The assessment and management of risk from non-typhoidal salmonella, diarrheagenic Escherichia coli and campylobacter in raw beef and dairy in Ethiopia
Principal Investigator: Dr. Barbara Kowalcyk
Diarrheal diseases, most of which originate from food or water, are the highest cause of death in Ethiopia overall and the 3rd highest cause of death among children under five, according to the World Health Organization (WHO). Child malnutrition, which diarrheal disease contributes to, is an underlying cause of 28% of child (under five) mortality.
The overarching goal of TARTARE is to efficiently and sustainably reduce foodborne disease mortality and morbidity by developing and implementing a risk-based framework for food safety management and resource allocation in low and middle income countries that will increase equitable consumption of a safe, affordable and nutritious diet. Using Ethiopia as a model, this framework will be developed in full collaboration with in-country and international partners to ensure food safety risk management measures are managed in culturally appropriate and economically feasible ways.
TARTARE will develop a roadmap for risk-based decision-making around food safety by addressing three overarching Research Questions:
- What are the public health burden and costs associated with non-typhoidal Salmonella, diarrheagenic Escherichia coli and Campylobacter spp in Ethiopia?
- What are cost-effective, gender sensitive and socio-culturally acceptable approaches to mitigating public health risks associated with non-typhoidal Salmonella, diarrheagenic Escherichia coli and Campylobacter spp in raw beef and dairy products?
- Where should resources be allocated nationally to effectively reduce foodborne disease risk from all causes in Ethiopia?
Epidemiologic studies will be conducted to estimate the incidence of illness caused by the selected pathogens and the associated economic and public health burden will be estimated for two regions in Ethiopia. Two training interventions and two processing interventions aimed at improving the safety of raw beef and raw dairy products will be developed and evaluated for their ability to change knowledge, attitudes and practices around food safety as well as reduce microbial contamination for the targeted pathogens. Finally, Ethiopian decision makers will be engaged in a risk ranking and risk prioritization exercise that will guide future investments in food safety. Knowledge, information and data generated from TARTARE will be shared with in-country stakeholders to assist with their determination of food safety priorities and actions.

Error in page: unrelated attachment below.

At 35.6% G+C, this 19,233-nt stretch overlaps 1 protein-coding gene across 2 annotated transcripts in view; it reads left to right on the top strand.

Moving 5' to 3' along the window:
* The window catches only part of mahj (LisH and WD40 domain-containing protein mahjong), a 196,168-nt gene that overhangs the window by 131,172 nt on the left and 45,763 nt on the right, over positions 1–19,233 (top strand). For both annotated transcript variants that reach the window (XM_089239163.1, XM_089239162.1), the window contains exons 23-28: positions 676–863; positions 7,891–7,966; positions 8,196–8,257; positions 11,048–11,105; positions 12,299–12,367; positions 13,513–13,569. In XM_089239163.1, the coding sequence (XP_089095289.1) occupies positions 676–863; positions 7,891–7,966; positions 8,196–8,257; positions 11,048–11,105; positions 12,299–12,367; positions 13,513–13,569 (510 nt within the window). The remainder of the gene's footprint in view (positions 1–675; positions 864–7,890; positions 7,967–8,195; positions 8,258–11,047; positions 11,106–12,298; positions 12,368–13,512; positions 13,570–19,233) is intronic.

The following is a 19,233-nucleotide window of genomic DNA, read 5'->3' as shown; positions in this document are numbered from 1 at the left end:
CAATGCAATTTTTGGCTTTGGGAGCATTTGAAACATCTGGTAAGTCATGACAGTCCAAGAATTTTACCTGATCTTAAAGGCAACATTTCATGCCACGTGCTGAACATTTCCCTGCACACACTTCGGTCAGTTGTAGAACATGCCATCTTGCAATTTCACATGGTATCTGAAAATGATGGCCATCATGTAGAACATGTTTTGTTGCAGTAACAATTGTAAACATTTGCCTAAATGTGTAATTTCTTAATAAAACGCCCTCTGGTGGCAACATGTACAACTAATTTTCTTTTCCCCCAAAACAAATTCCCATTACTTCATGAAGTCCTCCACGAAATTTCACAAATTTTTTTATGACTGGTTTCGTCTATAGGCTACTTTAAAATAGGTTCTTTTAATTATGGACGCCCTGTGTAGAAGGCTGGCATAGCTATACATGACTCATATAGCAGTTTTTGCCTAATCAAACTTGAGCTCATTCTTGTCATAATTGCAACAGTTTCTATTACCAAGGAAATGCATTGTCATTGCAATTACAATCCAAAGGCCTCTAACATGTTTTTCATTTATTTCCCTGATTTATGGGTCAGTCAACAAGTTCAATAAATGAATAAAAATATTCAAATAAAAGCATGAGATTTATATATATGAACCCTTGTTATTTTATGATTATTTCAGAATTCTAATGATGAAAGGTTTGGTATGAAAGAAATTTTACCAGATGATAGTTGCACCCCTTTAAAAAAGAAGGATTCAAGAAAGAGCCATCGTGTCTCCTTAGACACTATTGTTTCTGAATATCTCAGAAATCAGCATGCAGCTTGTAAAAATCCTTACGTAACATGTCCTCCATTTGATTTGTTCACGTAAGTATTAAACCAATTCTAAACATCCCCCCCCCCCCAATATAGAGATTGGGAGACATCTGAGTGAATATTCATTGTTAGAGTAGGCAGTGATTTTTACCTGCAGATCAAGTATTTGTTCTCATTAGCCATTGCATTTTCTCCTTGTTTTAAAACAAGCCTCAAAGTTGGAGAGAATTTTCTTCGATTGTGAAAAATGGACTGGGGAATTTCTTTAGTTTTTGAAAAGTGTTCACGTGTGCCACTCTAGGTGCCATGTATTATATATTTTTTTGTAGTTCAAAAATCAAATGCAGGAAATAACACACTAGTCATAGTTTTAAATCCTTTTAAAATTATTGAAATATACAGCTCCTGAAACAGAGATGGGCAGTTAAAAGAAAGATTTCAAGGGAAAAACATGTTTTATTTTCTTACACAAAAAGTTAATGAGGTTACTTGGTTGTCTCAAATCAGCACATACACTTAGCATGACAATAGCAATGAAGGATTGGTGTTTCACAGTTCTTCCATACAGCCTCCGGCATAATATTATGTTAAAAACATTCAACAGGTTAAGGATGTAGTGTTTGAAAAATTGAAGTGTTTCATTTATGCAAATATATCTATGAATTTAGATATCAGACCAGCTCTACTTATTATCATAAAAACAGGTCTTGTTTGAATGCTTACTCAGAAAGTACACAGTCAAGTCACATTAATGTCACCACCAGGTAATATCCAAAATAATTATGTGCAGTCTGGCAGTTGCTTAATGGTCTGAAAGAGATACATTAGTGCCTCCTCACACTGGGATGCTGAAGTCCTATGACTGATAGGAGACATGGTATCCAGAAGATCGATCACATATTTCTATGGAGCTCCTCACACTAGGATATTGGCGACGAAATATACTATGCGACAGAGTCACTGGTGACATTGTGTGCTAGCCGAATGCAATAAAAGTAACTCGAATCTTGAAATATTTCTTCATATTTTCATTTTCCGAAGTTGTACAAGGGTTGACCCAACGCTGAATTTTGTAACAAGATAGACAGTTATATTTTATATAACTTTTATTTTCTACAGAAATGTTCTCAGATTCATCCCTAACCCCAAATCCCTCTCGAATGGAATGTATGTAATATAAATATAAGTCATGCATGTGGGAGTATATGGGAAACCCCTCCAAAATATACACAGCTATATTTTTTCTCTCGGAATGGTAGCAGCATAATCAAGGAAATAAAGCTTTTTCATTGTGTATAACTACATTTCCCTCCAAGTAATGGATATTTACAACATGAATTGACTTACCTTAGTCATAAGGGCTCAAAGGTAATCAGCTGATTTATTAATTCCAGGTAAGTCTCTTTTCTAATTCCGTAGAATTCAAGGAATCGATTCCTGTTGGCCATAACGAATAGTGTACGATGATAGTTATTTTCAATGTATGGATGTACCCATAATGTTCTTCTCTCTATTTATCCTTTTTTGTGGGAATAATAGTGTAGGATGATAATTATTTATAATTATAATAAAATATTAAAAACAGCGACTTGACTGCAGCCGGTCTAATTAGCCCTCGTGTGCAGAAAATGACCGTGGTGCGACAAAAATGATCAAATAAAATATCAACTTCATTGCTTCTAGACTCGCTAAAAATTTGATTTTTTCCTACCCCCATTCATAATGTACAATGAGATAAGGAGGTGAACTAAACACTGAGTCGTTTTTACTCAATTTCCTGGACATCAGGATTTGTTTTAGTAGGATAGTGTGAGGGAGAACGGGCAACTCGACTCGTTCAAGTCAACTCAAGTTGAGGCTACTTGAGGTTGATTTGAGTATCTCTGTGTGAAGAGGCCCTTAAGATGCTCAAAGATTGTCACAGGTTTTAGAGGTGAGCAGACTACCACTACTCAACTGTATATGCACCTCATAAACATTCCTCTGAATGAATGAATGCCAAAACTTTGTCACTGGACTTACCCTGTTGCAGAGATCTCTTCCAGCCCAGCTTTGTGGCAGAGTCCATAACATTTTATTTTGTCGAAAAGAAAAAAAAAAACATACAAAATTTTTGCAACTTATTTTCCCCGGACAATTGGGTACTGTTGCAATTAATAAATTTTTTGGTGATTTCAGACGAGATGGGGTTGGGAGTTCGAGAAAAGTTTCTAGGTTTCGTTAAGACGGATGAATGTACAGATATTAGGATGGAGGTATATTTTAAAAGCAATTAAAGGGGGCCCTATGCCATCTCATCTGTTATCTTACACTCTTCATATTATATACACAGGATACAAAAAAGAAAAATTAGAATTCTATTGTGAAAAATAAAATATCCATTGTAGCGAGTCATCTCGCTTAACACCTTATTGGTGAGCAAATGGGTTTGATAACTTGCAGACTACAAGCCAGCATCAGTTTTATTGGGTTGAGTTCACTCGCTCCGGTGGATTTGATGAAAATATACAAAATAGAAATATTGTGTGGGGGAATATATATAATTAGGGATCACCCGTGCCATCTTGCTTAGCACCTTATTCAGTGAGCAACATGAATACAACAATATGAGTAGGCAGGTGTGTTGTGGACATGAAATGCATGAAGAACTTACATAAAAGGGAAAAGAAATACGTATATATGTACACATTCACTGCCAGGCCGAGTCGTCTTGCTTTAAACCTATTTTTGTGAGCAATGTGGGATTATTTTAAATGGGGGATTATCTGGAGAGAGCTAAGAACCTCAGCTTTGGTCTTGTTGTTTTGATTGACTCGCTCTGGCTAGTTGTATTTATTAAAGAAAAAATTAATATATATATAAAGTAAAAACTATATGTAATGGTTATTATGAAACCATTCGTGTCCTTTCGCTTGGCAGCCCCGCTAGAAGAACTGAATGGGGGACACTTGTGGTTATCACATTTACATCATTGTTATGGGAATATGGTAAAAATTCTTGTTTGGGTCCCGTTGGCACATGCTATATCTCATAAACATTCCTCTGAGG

This project builds on the strong foundation of food safety work conducted by The Ohio State University (OSU), Global One Health initiative in Ethiopia (GOHi-ET), University of Florida (UF) Feed the Future Innovation Lab for Livestock Systems (LSIL), and International Livestock Research Institute (ILRI) as well as partner organizations, including Ethiopian Public Health Institute (EPHI), Ethiopian Food, Medicine and Healthcare Administration and Control Authority (FMHACA), relevant units within the Ministry of Agriculture and Livestock Resources (MOALR) such as Ethiopian Meat and Dairy Development Institute (EMDIDI), University of Gondar (UG), Haramaya University (HU), Addis Ababa University (AAU), the Food and Agriculture Organization of the United Nations (FAO) and the World Health Organization (WHO). Additional partners include John Bassett Inc, 3M and Fintrac.
The Ohio State University (OSU): Dr. Barbara Kowalcyk (firstname.lastname@example.org) Drs. Wondwossen Gebreyes, Kara Morgan, Robert Scharff, Mark Weir, Ahmed Yousef
Global One Health initiative in Ethiopia (GOHi-ET): Drs. Getnet Yimer Ali, Kassahun Asmare
University of Florida (UF): Drs. Arie Havelaar, Katherine Colverson, Jason Scheffler
International Livestock Research Institute (ILRI): Drs. Delia Grace and Sylvia Alonso